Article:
And on the administrative side that is also a component of LDS priesthood, oh yeah. For me, that’s a no-brainer. Honestly, I find it nonsensical to have an ecclesiastical governing system which largely excludes women and in which final decisions are always made by men. I’ve seen so many women who have reservations about anything, from practical details to broader issues, wrestle with the grim realization that while we may have influence, sometimes a lot of influence, we have no actual power. Our only hope is for the men to listen. In practice, many do; Mormonism, on the whole, is a strikingly benevolent patriarchy. But a patriarchy nonetheless, which means that if the men choose not to listen, there is no recourse. Any autonomy we have—and again, I’m not denying the existence of that—is granted by men. We only have a women’s organization because the men let us; they oversee it, and they could decide to disband it. The possibility of women’s voices making any difference is entirely contingent on the willingness of men to take them seriously. I can hear people objecting already—men get stuck in that situation, too. They have no guarantee of being heard. It’s undoubtedly true. But I don’t think it’s quite the same. Because it’s not simply that individual women might not get heard; it’s that in the ecclesial realm, a female perspective is inherently marginal. Women are not the core members of the church; we are an auxiliary.
And now I’m getting all worked up. I look at all that and think, all right, bring on female ordination! But this is where on a personal level it gets hard. I’ve gone back and forth on this question, but I have to admit that I’m not sure I myself want the priesthood. I don’t know what to make of that. You might interpret it in terms of a reluctance to step outside the comfort zone of my appointed gender role. Or even to some kind of belief in the way things are currently set up. To be fair, I can’t rule that out. I can actually understand the sentiment expressed by some women that it’s a relief that they don’t have it. The truth is that I probably feel that to some degree myself.
But then I have to ask myself, is it actually a good thing that I feel that way? Because I sometimes wonder whether the fact that I don’t seriously have to think about the question, seeing as how women in the LDS church aren’t going to be ordained anytime soon, allows for a certain complacency. I often hear that men need the priesthood so they’ll get their act together; otherwise they would presumably sit on the couch and watch movies all day. (The fact that this is incredibly condescending to men often seems to be overlooked.) But if that’s actually a sign of a need for ordination, I am in desperate need; I’m not one of those angel-like women who serves others so naturally that she has no need of any other motivation. I’m a religious mess. I’m slipping into inactivity (again) as I write this. If I don’t want the priesthood, in other words, I think that my lack of desire might be for the wrong reasons.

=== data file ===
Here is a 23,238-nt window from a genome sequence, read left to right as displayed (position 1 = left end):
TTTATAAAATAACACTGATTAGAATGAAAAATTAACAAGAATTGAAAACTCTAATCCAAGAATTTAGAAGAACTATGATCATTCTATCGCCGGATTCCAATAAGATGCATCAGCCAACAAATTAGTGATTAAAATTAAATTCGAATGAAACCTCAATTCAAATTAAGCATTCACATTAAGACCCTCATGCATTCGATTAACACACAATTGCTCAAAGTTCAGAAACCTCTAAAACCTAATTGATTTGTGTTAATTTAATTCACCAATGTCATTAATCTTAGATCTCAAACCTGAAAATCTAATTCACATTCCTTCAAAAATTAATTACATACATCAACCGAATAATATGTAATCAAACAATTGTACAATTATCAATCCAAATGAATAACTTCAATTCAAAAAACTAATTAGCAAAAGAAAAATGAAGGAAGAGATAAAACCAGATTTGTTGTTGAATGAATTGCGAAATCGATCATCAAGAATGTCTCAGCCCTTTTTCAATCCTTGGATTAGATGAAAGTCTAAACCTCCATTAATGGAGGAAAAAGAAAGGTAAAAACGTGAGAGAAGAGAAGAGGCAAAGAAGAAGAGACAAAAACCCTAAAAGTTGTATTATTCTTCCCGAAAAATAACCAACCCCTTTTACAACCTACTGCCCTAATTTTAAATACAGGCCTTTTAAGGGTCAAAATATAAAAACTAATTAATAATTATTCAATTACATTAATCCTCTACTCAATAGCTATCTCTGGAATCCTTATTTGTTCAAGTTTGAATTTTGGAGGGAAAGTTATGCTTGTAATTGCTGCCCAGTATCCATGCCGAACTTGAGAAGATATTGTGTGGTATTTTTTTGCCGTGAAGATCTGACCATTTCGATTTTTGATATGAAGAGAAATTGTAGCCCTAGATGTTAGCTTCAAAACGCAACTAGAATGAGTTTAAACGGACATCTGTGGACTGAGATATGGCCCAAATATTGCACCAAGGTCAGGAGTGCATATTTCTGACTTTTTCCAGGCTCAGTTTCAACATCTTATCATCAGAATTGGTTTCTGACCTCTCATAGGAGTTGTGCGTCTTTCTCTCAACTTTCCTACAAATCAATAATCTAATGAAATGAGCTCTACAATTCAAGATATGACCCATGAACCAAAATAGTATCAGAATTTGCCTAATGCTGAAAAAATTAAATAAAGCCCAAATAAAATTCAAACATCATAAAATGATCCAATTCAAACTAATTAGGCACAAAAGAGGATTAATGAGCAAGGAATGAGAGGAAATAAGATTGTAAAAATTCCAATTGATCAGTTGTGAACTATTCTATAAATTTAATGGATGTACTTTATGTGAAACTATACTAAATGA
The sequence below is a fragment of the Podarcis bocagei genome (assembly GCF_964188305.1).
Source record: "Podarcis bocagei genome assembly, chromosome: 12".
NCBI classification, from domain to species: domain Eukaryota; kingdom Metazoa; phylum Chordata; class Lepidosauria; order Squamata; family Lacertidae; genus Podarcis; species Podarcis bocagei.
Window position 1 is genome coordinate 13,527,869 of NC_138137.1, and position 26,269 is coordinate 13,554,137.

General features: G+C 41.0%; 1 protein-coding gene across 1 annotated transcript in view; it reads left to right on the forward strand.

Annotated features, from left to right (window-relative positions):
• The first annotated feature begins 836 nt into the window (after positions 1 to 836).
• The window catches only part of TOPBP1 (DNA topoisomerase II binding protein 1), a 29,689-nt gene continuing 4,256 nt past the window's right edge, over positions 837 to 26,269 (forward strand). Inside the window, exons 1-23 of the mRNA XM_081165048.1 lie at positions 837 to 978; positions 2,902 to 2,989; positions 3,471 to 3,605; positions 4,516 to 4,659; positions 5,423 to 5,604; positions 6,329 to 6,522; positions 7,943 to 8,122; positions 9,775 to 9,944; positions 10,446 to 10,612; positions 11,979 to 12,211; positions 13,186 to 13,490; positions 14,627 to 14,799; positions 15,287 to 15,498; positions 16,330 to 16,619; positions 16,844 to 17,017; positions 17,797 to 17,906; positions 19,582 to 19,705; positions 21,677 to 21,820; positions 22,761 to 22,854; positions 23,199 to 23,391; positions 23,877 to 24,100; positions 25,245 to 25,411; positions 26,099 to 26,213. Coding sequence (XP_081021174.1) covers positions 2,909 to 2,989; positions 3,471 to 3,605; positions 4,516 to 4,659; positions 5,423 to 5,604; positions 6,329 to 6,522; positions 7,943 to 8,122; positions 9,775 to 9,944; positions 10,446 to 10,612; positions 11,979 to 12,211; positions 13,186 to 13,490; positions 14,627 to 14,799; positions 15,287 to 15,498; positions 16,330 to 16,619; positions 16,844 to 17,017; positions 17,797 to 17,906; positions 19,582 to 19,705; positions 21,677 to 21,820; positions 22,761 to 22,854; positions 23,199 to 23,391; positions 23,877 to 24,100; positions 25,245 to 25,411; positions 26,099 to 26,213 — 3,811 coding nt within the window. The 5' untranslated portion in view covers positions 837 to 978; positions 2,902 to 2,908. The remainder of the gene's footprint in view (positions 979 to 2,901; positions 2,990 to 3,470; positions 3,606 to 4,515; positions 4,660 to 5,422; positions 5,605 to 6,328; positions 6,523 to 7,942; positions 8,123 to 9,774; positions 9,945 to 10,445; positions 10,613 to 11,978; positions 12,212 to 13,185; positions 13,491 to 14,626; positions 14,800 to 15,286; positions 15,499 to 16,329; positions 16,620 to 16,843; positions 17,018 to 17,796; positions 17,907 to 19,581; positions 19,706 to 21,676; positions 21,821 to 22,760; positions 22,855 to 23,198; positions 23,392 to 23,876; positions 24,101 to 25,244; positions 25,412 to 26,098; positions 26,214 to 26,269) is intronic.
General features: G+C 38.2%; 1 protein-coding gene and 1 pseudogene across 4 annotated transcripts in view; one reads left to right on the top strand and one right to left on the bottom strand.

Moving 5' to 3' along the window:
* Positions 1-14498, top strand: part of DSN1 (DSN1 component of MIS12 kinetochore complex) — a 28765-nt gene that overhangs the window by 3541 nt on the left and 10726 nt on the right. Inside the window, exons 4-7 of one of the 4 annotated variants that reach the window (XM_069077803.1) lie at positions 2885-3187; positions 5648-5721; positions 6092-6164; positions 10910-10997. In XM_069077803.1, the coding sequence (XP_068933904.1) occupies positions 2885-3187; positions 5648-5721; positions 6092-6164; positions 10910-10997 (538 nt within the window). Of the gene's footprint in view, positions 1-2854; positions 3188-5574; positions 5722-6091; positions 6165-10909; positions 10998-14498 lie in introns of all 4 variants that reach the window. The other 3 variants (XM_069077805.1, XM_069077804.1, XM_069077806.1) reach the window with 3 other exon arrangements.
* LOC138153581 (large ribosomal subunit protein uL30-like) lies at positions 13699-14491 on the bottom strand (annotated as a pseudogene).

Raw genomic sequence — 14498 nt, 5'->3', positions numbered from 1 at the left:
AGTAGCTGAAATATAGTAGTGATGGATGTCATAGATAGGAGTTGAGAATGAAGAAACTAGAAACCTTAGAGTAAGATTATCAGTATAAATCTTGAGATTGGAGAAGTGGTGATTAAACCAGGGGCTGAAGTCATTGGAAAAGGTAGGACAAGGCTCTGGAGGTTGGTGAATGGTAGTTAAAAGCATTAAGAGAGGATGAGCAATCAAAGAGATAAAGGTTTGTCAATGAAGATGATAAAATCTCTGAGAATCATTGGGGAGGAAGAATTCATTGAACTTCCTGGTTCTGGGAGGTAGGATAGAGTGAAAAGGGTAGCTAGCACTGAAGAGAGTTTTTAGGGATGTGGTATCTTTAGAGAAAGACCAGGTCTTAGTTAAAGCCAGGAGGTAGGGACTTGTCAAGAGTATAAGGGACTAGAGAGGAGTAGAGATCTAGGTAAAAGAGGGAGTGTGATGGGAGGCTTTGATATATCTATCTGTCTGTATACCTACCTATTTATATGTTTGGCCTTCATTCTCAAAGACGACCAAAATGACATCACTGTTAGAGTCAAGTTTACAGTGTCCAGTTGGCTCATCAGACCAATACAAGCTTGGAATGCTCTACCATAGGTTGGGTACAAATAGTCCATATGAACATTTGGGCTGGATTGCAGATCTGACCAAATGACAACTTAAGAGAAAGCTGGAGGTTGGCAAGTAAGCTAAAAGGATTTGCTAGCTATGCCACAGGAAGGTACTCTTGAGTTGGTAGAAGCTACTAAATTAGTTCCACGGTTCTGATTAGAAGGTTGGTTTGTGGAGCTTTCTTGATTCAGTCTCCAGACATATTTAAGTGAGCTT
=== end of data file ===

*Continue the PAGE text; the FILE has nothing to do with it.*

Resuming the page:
And after writing this whole post, I’m still not sure about the answer to the original question. I don’t know if I would say that I have ordination envy. There is much that I admire and am drawn to in other traditions, but in the end, they aren’t mine. I really do believe in the power of the LDS priesthood—I’ve experienced it—and that complicates the question. On the one hand, it makes me more tied to the church, no matter what I might see elsewhere. On the other, it means that I don’t think women are simply being excluded from some mumbo jumbo superstition which maybe isn’t that big of a deal; what they don’t have is something I very much believe is real.
Perhaps the best way to describe my feelings about the subject is not so much envy, but rather a kind of wistfulness.
- 13 February 2010